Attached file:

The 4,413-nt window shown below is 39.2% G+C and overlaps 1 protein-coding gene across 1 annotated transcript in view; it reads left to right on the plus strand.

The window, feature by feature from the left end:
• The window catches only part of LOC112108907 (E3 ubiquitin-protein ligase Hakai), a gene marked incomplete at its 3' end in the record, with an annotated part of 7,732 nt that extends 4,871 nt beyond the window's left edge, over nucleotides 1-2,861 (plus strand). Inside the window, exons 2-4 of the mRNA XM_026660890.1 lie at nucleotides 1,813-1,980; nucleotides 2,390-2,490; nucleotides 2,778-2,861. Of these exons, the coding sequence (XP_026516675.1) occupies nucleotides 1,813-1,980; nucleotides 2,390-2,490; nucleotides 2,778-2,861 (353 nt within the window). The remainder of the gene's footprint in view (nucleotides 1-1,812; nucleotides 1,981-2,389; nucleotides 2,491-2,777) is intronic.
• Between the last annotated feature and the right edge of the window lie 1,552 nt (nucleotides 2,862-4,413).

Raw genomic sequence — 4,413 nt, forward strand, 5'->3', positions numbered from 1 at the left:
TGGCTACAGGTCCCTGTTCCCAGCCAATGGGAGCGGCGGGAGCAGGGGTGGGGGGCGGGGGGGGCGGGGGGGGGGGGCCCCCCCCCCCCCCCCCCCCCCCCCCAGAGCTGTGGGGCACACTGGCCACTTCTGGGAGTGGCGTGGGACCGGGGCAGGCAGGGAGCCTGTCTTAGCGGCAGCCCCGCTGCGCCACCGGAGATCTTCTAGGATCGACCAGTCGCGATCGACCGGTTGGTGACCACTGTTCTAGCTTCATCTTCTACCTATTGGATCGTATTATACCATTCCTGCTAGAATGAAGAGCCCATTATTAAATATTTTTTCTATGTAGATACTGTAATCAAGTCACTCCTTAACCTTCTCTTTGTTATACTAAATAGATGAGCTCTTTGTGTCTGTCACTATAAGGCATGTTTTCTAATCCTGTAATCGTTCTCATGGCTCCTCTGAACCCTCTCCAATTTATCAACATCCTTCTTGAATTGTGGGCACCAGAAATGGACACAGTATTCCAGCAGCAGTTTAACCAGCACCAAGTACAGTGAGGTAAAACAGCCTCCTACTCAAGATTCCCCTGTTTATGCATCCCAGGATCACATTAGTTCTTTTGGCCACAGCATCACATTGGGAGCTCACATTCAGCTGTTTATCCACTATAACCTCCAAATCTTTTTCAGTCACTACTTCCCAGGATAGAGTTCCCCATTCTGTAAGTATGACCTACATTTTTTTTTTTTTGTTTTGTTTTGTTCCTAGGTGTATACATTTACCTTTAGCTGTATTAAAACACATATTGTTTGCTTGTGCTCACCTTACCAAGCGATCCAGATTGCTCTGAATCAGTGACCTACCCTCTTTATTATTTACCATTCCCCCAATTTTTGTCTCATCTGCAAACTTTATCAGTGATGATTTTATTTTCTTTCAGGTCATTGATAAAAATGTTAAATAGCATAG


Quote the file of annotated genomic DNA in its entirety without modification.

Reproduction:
The 4,413-nt window shown below is 39.2% G+C and overlaps 1 protein-coding gene across 1 annotated transcript in view; it reads left to right on the plus strand.

The window, feature by feature from the left end:
• The window catches only part of LOC112108907 (E3 ubiquitin-protein ligase Hakai), a gene marked incomplete at its 3' end in the record, with an annotated part of 7,732 nt that extends 4,871 nt beyond the window's left edge, over nucleotides 1-2,861 (plus strand). Inside the window, exons 2-4 of the mRNA XM_026660890.1 lie at nucleotides 1,813-1,980; nucleotides 2,390-2,490; nucleotides 2,778-2,861. Of these exons, the coding sequence (XP_026516675.1) occupies nucleotides 1,813-1,980; nucleotides 2,390-2,490; nucleotides 2,778-2,861 (353 nt within the window). The remainder of the gene's footprint in view (nucleotides 1-1,812; nucleotides 1,981-2,389; nucleotides 2,491-2,777) is intronic.
• Between the last annotated feature and the right edge of the window lie 1,552 nt (nucleotides 2,862-4,413).

Raw genomic sequence — 4,413 nt, forward strand, 5'->3', positions numbered from 1 at the left:
TGGCTACAGGTCCCTGTTCCCAGCCAATGGGAGCGGCGGGAGCAGGGGTGGGGGGCGGGGGGGGCGGGGGGGGGGGGCCCCCCCCCCCCCCCCCCCCCCCCCCAGAGCTGTGGGGCACACTGGCCACTTCTGGGAGTGGCGTGGGACCGGGGCAGGCAGGGAGCCTGTCTTAGCGGCAGCCCCGCTGCGCCACCGGAGATCTTCTAGGATCGACCAGTCGCGATCGACCGGTTGGTGACCACTGTTCTAGCTTCATCTTCTACCTATTGGATCGTATTATACCATTCCTGCTAGAATGAAGAGCCCATTATTAAATATTTTTTCTATGTAGATACTGTAATCAAGTCACTCCTTAACCTTCTCTTTGTTATACTAAATAGATGAGCTCTTTGTGTCTGTCACTATAAGGCATGTTTTCTAATCCTGTAATCGTTCTCATGGCTCCTCTGAACCCTCTCCAATTTATCAACATCCTTCTTGAATTGTGGGCACCAGAAATGGACACAGTATTCCAGCAGCAGTTTAACCAGCACCAAGTACAGTGAGGTAAAACAGCCTCCTACTCAAGATTCCCCTGTTTATGCATCCCAGGATCACATTAGTTCTTTTGGCCACAGCATCACATTGGGAGCTCACATTCAGCTGTTTATCCACTATAACCTCCAAATCTTTTTCAGTCACTACTTCCCAGGATAGAGTTCCCCATTCTGTAAGTATGACCTACATTTTTTTTTTTTTGTTTTGTTTTGTTCCTAGGTGTATACATTTACCTTTAGCTGTATTAAAACACATATTGTTTGCTTGTGCTCACCTTACCAAGCGATCCAGATTGCTCTGAATCAGTGACCTACCCTCTTTATTATTTACCATTCCCCCAATTTTTGTCTCATCTGCAAACTTTATCAGTGATGATTTTATTTTCTTTCAGGTCATTGATAAAAATGTTAAATAGCATAG